The influence of social and symbolic cues on observers' gaze behaviour

Frouke Hermens, Robin Walker

Research output: Contribution to journalArticleScientificpeer-review

7 Citations (Scopus)


Research has shown that social and symbolic cues presented in isolation and at fixation have strong effects on observers, but it is unclear how cues compare when they are presented away from fixation and embedded in natural scenes. We here compare the effects of two types of social cue (gaze and pointing gestures) and one type of symbolic cue (arrow signs) on eye movements of observers under two viewing conditions (free viewing vs. a memory task). The results suggest that social cues are looked at more quickly, for longer and more frequently than the symbolic arrow cues. An analysis of saccades initiated from the cue suggests that the pointing cue leads to stronger cueing than the gaze and the arrow cue. While the task had only a weak influence on gaze orienting to the cues, stronger cue following was found for free viewing compared to the memory task.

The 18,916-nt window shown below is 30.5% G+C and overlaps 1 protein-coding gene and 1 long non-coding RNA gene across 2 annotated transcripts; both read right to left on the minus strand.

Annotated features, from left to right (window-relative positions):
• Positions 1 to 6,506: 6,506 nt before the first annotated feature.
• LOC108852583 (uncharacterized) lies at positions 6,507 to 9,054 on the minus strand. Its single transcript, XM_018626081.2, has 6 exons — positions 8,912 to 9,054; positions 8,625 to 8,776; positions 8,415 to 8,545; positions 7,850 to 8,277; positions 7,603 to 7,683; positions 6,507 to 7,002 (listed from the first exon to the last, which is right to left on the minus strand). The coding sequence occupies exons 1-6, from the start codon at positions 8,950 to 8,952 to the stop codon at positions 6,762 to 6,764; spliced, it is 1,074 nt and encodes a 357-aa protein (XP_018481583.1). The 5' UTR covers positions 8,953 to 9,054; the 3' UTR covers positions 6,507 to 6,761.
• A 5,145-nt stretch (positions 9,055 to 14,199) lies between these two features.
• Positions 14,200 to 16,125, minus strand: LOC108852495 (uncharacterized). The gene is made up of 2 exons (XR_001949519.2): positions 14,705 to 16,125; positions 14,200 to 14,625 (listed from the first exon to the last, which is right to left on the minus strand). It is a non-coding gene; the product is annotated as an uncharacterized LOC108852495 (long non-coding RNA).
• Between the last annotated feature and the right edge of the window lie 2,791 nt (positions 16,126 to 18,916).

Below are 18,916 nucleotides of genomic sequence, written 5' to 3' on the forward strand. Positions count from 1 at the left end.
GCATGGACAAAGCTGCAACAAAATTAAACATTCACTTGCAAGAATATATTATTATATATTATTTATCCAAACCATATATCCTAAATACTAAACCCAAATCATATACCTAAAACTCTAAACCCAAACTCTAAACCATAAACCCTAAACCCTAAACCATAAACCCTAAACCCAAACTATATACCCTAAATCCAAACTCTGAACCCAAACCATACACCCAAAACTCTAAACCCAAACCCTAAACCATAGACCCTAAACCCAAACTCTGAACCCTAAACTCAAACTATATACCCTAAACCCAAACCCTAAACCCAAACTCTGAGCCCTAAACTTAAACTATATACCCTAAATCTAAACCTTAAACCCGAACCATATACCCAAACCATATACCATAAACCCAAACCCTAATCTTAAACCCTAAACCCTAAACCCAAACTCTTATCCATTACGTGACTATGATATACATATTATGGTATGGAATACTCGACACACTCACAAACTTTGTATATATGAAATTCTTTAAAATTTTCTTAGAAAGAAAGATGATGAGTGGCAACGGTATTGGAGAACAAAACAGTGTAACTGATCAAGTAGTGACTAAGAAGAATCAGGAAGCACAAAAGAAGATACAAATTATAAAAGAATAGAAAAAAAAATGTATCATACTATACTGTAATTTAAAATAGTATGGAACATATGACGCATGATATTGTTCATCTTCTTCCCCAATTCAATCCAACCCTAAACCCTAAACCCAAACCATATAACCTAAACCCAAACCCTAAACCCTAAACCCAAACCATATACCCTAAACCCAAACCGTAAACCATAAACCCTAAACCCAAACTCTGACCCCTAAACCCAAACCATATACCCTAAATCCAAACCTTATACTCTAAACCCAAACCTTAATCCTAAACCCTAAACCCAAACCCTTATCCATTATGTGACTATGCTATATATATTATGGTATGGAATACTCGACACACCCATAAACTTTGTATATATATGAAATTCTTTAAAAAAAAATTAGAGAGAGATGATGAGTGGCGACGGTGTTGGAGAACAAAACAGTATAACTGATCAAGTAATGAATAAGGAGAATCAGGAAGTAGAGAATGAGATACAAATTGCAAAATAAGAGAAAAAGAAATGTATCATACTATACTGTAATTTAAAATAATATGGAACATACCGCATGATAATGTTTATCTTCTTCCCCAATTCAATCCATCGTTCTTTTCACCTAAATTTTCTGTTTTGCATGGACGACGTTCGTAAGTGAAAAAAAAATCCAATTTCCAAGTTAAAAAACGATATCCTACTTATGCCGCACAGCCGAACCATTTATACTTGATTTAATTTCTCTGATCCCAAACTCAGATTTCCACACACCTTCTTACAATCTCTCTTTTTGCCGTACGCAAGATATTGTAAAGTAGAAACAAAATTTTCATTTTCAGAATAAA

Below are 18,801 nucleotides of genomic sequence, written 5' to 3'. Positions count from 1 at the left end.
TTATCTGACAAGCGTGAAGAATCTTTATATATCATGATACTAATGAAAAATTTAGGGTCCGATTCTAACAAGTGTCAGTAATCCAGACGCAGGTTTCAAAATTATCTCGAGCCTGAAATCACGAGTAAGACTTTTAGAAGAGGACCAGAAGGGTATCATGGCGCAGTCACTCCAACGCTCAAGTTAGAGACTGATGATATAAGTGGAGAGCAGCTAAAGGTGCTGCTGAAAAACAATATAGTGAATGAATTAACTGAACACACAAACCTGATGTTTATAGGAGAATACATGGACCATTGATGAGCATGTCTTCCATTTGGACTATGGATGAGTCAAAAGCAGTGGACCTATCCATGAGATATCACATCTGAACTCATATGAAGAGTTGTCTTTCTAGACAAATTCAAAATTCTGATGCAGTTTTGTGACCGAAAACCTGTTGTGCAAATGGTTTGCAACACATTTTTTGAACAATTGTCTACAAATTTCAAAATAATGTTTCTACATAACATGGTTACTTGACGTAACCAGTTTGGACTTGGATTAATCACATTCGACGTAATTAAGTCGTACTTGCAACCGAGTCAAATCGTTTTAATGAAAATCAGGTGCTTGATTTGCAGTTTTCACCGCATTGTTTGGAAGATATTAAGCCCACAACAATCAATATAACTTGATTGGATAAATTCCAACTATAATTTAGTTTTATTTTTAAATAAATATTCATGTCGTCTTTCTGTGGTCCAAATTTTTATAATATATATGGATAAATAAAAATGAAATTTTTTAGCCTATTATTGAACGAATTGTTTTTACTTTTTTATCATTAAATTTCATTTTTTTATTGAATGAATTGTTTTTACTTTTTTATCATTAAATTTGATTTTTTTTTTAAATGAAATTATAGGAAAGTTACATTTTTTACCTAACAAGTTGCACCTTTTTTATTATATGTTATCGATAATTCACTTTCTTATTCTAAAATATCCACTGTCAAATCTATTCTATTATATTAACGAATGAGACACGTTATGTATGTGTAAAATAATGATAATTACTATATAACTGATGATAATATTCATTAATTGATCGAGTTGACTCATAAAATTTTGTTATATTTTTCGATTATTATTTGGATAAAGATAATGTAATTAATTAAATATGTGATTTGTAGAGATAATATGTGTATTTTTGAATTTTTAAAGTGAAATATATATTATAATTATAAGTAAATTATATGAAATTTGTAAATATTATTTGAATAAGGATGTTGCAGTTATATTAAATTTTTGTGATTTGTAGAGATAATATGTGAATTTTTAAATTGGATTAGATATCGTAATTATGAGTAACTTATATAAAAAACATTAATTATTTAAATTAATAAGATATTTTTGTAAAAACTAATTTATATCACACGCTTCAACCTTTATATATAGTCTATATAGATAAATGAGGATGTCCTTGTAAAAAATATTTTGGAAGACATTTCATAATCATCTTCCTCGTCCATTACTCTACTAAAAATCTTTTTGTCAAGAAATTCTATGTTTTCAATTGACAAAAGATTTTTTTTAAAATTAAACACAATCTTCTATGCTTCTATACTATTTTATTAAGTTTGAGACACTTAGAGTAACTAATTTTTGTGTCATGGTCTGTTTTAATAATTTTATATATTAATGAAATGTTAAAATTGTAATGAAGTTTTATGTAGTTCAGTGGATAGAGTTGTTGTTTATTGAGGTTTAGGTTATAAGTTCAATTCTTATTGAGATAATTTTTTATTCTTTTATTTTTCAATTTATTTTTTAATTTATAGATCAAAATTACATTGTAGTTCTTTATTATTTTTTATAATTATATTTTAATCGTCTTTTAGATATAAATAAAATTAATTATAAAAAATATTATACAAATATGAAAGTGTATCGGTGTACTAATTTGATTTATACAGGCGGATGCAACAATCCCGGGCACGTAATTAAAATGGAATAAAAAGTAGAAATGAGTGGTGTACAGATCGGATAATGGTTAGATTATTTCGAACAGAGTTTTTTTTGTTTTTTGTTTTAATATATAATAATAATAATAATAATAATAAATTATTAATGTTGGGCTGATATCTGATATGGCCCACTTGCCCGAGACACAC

Original languageEnglish
Pages (from-to)484-502
Number of pages19
JournalBritish Journal of Psychology
Issue number3
Publication statusPublished - Aug 2016
Externally publishedYes


  • Attention
  • Cues
  • Eye Movements
  • Fixation, Ocular
  • Gestures
  • Humans
  • Orientation
  • Reaction Time


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